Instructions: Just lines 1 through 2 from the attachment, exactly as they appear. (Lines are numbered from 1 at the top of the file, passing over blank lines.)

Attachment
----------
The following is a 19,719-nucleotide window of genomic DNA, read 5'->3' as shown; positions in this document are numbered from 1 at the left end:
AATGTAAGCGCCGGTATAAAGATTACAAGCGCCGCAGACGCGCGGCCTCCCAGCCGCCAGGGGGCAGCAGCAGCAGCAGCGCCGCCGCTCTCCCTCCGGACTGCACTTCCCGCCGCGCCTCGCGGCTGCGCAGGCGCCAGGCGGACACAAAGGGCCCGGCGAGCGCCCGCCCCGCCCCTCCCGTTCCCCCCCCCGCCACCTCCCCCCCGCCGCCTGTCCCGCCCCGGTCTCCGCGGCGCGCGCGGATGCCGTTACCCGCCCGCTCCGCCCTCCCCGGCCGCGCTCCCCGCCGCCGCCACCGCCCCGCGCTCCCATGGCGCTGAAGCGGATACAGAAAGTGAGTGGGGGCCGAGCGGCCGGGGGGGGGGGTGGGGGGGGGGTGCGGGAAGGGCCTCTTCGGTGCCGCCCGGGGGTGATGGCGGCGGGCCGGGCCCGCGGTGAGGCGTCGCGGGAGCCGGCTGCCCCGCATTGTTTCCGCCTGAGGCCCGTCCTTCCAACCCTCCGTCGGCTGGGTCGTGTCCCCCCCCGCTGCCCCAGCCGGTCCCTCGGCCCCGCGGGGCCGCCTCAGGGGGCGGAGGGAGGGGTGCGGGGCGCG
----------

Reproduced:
The following is a 19,719-nucleotide window of genomic DNA, read 5'->3' as shown; positions in this document are numbered from 1 at the left end:
AATGTAAGCGCCGGTATAAAGATTACAAGCGCCGCAGACGCGCGGCCTCCCAGCCGCCAGGGGGCAGCAGCAGCAGCAGCGCCGCCGCTCTCCCTCCGGACTGCACTTCCCGCCGCGCCTCGCGGCTGCGCAGGCGCCAGGCGGACACAAAGGGCCCGGCGAGCGCCCGCCCCGCCCCTCCCGTTCCCCCCCCCGCCACCTCCCCCCCGCCGCCTGTCCCGCCCCGGTCTCCGCGGCGCGCGCGGATGCCGTTACCCGCCCGCTCCGCCCTCCCCGGCCGCGCTCCCCGCCGCCGCCACCGCCCCGCGCTCCCATGGCGCTGAAGCGGATACAGAAAGTGAGTGGGGGCCGAGCGGCCGGGGGGGGGGGTGGGGGGGGGGTGCGGGAAGGGCCTCTTCGGTGCCGCCCGGGGGTGATGGCGGCGGGCCGGGCCCGCGGTGAGGCGTCGCGGGAGCCGGCTGCCCCGCATTGTTTCCGCCTGAGGCCCGTCCTTCCAACCCTCCGTCGGCTGGGTCGTGTCCCCCCCCGCTGCCCCAGCCGGTCCCTCGGCCCCGCGGGGCCGCCTCAGGGGGCGGAGGGAGGGGTGCGGGGCGCG